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Re: [ontolog-forum] Re Foundation ontology, CYC, and Mapping

To: "[ontolog-forum]" <ontolog-forum@xxxxxxxxxxxxxxxx>
From: Ali Hashemi <ali.hashemi+ontolog@xxxxxxxxxxx>
Date: Tue, 16 Mar 2010 10:38:21 -0400
Message-id: <5ab1dc971003160738w4190329fq14ffbd4b86ffd789@xxxxxxxxxxxxxx>
Dear Rob, Sean and John.

On Fri, Mar 12, 2010 at 8:30 AM, Ron Wheeler <rwheeler@xxxxxxxxxxxxxxxxxxxxx> wrote:

[RW]Are these ideas sufficiently well-formed that we could start to talk
about the metadata required to support the lattice?

[RW] Does this imply that a reasoning engine can read the metadata from both
theories and automatically map data from one to another to actually
implement the sharing process?

Storing relations between ontologies at a metalevel are approaching the point where we can automatically combine them in many scenarios.

One such example can be found here:

Please note that the above site is in ... pre-alpha mode. It's purpose right now is simply to illustrate some very basic concepts.

The list displayed at the above URL corresponds to families of ontologies in COLORE. Each of those families of ontologies is a partial ordering of modules (set of axioms), with one or more root modules, with other modules which extend / specialize those roots. In a way, each family corresponds to a snippet of the infinite lattice.

If you click on of those links, say Mereotopologies, you will see a listing of all the Mereotopology Modules contained within that family (or core hierarchy).

At this point in time, the page only displays the metadata connections between ontologies, but let's say we click on Region Connection Calculus ( http://stl.mie.utoronto.ca/colore/mt/RCC.xml )

Here we see the metadata displayed for this ontology (i's axioms are currently not displayed on the page). There are 3 categories of links,
  1. Direct Relations (connecting ontologies / modules)
  2. Lexicon (if any new terms / relations are introduced in this module)
  3. Inherited Lexicon (if this module uses terms defined in a "parent" module).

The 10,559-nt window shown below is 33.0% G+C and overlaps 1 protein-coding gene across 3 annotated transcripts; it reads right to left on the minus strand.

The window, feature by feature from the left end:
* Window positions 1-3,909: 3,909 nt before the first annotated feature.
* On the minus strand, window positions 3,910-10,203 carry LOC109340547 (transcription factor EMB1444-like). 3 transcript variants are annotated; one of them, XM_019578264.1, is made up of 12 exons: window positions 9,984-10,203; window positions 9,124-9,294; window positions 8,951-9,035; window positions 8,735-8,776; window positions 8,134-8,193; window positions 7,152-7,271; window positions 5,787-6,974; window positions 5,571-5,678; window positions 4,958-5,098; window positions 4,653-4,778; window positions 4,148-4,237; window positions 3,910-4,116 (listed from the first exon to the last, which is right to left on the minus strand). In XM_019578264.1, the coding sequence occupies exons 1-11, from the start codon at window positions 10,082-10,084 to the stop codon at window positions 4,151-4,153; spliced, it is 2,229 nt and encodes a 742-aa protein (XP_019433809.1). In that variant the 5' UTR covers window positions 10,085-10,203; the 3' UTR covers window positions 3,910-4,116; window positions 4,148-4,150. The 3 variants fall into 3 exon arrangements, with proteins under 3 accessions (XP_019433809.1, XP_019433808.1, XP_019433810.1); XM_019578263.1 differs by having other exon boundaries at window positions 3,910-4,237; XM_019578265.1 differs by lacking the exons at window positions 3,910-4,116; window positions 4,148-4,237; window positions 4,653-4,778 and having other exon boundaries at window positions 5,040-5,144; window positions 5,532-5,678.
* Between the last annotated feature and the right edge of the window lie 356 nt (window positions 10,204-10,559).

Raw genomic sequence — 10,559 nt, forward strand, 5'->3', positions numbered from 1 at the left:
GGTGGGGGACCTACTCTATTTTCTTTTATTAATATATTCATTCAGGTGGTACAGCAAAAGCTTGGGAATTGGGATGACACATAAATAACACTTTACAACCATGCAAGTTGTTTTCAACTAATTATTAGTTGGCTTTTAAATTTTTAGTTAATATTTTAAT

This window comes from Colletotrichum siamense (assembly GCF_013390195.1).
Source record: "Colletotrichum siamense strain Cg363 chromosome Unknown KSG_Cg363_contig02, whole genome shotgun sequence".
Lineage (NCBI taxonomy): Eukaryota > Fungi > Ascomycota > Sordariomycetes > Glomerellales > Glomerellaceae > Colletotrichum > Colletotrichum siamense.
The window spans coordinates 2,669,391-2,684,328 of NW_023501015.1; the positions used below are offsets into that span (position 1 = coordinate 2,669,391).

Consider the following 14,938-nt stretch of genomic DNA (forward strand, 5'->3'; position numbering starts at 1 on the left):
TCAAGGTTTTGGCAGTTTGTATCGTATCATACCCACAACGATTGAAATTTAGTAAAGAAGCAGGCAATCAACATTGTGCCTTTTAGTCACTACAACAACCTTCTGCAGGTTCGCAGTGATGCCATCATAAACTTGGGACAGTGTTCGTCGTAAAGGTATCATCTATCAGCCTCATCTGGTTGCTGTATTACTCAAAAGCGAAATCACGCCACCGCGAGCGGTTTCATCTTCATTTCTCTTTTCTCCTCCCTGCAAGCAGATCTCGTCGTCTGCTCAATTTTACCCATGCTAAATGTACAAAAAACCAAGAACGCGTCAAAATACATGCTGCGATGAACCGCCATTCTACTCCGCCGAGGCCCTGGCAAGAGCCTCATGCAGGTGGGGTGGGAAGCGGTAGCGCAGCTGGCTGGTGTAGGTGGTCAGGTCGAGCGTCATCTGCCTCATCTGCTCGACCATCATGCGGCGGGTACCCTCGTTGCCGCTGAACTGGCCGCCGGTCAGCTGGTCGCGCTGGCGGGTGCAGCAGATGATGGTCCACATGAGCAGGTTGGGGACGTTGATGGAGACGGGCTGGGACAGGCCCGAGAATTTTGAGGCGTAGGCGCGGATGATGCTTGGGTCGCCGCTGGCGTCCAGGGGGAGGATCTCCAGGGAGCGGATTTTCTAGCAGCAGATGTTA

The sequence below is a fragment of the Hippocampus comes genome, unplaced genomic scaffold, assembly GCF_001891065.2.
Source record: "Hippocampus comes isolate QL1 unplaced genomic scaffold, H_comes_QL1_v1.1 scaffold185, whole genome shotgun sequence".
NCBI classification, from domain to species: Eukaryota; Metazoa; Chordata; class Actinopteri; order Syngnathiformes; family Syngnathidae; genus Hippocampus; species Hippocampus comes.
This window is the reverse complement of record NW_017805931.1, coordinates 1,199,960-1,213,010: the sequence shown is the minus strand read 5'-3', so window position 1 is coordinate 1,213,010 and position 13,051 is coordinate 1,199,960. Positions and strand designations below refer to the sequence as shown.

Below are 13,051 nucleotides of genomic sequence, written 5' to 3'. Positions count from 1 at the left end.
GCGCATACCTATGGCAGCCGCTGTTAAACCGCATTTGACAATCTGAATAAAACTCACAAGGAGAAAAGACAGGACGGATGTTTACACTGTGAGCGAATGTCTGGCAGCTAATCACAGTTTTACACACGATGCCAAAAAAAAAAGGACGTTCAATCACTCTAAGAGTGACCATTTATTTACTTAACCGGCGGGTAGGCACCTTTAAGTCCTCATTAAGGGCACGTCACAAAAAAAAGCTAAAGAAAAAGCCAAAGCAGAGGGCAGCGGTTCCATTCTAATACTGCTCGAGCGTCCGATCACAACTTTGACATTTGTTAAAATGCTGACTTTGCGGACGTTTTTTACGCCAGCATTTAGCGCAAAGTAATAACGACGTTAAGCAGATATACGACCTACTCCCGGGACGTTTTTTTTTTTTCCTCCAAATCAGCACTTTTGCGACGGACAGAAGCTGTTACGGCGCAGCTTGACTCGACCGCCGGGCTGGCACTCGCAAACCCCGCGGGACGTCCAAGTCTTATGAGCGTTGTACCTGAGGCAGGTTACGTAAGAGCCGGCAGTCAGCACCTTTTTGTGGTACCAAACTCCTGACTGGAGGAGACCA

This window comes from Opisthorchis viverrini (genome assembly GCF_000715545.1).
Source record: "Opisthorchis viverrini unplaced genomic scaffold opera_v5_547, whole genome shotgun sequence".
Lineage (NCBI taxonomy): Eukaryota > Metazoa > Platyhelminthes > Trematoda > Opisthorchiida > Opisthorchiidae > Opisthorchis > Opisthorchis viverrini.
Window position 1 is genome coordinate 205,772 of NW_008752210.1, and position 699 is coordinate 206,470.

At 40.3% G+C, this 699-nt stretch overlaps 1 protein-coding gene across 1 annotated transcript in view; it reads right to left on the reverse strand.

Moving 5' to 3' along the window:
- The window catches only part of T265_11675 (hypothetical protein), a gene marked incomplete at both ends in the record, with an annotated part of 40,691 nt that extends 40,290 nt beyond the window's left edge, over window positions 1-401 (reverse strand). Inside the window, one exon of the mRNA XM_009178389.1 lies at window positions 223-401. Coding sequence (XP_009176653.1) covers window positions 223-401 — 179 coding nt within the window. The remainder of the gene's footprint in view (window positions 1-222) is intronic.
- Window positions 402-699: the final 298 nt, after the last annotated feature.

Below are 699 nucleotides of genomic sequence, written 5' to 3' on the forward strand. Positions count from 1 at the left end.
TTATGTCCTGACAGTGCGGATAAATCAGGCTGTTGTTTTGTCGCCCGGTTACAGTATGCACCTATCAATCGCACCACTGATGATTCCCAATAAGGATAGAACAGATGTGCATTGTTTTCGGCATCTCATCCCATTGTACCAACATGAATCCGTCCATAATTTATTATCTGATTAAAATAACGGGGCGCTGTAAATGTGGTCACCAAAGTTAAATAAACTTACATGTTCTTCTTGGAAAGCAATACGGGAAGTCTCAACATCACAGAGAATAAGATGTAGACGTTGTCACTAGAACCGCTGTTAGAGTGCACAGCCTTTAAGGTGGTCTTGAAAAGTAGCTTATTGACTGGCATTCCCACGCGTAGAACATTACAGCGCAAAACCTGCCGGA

For the purposes of this example, we are only interested in Direct Relations. In the list of Direct Relations between ontologies, we see that RCC is Definably Equivalent with ca:RegionBooleanContactAlgebra, an ontology located in the Contact Algebra hierarchy, where the mapping is defined in the mt:RCC-RBCA module located in the Mereotopology core hierarchy.

With these mappings available, we can easily imagine a service which would read this metadata, determine that RCC is definably equivalent to RBCA, and that the mapping axioms to combine these two theories can be found in mt:RCC-RBCA. Thus, if we want to exchange messages between these two ontologies, or combine them or whatever, we now know what to do.

Additionally, in this case, the mapping is bidirectional and transitive, so any other ontology that is later added to one has an automatic mapping to the other. The definitions of the other types of mappings may be found in this paper:
Gruninger, M., Hashemi, A., and Ong, D. Ontology Verification with Repositories, to appear in Formal Ontologies and Information Systems 2010.
( http://stl.mie.utoronto.ca/publications/colore-fois.pdf )

Though there are a number of other ontology relations that don't appear in the above paper. However, I think it becomes relatively clear how one can build services on top of this style of metadata capture which enables what you are asking, right?

There are a couple of other tools which enable one to generate axioms based on such a repository by merely exchanging instance level data (i.e. ontology generation by example), and another which enables determining how and where two or more ontologies agree and disagree on terms. A very brief description of this first tool is viewable here: Hashemi, A. and Gruninger, M. (2009) Ontology Design Through Modular Repositories, International Conference on Knowledge Engineering and Ontology Development.  ( http://stl.mie.utoronto.ca/publications/design-repository.pdf

Very briefly as well, the semantic mapping procedure works by taking a proposed mapping (say "Kermit4D = Kermit3D ?") and finding the strongest module in the repository which is consistent with both accounts. It uses readily available theorem provers and consistency checkers. It applies to other types of mappings as well (i.e. is my Cut the same as your Snip ) etc, covering most of the cases Sean outlined above.
Note: Strongest is defined - If each family of ontologies is a partial ordering, then a module that is an extension of another (i.e. child or specialization) is stronger by virtue of the fact that more theorems may be proven (i.e. it says more).

In any event, I imagine the OOR usecase session and forthcoming COLORE usecase scenarios will shed more light on how to leverage such an architecture and ensuing services for several types of interoperability / ontology design problems.



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